Retired Gen. Frederick Kroesen, whose career spanned from WWII to the late Cold War, dies at 97
KAISERSLAUTERN, Germany — Retired Gen. Frederick Kroesen, who fought his way into Germany as a World War II infantry officer and survived a Cold War assassination attempt as the Army’s commander in Europe, died at the age of 97.
Kroesen also fought in Korea and Vietnam, and served as Army vice chief of staff during his 40-year career.
He died after a long illness on April 30, the Association of the United States Army said on its website.
Retired Gen. Carter Ham called Kroesen “the conscience of our Army” in a statement Friday.
“He was wise, caring, unselfish. One of the Army’s great leaders,” said Ham, the president of AUSA, where Kroesen was a senior fellow. “I will miss him. We will all miss him.”
Kroesen was born in Phillipsburg, N.J., in 1923, AUSA said. He graduated from Rutgers University in 1944 and shipped to Europe with the 63rd Infantry Division, 254th Infantry Regiment.
There he fought near Colmar in eastern France and advanced after months of winter fighting through the Siegfried Line, a German defense that ran along the country’s western borders.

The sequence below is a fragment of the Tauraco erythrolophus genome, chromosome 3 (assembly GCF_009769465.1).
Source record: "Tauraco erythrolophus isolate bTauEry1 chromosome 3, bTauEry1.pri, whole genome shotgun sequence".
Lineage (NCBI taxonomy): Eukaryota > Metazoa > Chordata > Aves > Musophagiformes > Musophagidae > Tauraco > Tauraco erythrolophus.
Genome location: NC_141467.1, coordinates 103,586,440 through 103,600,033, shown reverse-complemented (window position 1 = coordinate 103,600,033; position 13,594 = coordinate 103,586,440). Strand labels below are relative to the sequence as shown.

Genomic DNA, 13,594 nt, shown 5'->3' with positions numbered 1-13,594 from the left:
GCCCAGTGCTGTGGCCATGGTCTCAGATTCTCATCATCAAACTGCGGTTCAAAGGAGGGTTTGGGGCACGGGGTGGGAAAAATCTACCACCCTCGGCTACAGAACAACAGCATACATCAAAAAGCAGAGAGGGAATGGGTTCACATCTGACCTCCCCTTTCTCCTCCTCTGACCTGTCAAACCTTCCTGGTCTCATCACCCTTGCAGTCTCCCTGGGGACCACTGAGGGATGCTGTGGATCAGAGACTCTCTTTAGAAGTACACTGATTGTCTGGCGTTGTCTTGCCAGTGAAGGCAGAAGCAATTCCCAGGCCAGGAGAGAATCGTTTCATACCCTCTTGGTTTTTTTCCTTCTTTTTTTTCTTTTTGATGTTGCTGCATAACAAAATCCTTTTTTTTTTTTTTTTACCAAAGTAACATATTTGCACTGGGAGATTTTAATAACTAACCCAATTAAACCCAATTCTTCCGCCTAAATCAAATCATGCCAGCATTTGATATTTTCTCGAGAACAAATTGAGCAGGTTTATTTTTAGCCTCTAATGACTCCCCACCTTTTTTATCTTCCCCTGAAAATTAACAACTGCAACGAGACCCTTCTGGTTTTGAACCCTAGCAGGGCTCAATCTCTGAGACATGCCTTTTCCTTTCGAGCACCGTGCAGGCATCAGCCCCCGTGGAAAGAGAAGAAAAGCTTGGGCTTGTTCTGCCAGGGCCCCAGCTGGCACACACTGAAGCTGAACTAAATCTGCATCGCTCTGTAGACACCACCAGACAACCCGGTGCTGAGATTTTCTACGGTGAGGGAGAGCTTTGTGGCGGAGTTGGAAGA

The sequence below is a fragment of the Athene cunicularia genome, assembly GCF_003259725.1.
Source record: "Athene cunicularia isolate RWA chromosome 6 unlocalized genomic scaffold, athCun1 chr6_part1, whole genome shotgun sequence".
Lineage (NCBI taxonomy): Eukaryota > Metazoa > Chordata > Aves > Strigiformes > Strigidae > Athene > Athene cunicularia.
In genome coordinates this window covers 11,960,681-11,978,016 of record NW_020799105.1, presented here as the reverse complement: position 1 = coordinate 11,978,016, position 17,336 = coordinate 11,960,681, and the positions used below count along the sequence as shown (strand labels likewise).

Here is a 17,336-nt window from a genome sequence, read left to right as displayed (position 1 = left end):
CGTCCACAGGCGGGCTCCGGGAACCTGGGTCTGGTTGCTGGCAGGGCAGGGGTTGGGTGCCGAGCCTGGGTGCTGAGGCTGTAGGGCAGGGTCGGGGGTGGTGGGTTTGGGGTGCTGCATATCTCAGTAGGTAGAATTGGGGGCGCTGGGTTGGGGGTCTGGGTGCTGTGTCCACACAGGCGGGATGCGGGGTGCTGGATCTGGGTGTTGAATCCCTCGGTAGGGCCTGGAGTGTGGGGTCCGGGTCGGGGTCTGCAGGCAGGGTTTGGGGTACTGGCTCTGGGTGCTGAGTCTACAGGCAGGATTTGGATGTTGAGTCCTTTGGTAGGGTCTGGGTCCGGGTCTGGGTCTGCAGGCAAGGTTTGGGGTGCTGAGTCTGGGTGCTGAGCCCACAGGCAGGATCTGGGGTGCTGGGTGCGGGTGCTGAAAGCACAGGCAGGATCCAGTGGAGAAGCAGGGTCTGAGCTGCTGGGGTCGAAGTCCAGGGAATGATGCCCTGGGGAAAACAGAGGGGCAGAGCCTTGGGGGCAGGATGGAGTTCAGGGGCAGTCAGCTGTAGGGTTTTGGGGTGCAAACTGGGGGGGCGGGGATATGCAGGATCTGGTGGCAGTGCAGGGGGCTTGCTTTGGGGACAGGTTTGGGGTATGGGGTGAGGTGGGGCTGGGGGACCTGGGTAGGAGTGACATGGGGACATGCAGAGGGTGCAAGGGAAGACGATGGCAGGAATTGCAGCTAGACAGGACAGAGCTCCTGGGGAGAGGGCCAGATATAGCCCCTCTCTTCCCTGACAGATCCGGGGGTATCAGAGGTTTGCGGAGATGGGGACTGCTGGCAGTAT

Kroesen called the fighting “an animal existence” in a 1998 interview with Rutgers historians.
“I had a shower in December and I never had another one until ... I guess, in the month of March,” he said.
During the Korean War, he served with the 187th Regimental Combat Team, a unit that made several parachute assaults into communist-held territory. He held several positions in Vietnam, including as head of the First Regional Assistance Command. Afterward, he commanded the 82nd Airborne Division and held senior Pentagon posts before taking over U.S. Army Europe in 1979.
On Sept. 15, 1981, Kroesen and his wife were traveling through Heidelberg on their way to the dentist when their armor-plated Mercedes was hit by a rocket-propelled grenade and automatic rifle fire.
“I remember looking at my husband and seeing the blood run down his neck,” Rowene Kroesen told Stars and Stripes in 2005 phone interview from Alexandria, Va., where she and her husband retired.
The attack was claimed by the Red Army Faction, a far-left group that conducted assassinations and bombings in the 1970s and 1980s.
The two were taken to the hospital, where bits of glass were removed from their skin and clothes. Then her husband went to Fulda to give a talk, and Rowena Kroesen went to the dentist anyway, she said.
Kroesen remained an advocate for service well after his retirement, making appearances at commemorations and memorials.
On the 74th anniversary of D-Day in 2018, he swapped stories with veterans and honored the fallen at the National World War II Memorial in Washington.
“We owe (veterans) our freedom,” Kroesen told Stars and Stripes. “If we don’t sustain that through our willingness to sacrifice in wars if it is necessary … It’s still worth the cost. We have to generate that kind of understanding among your generation.”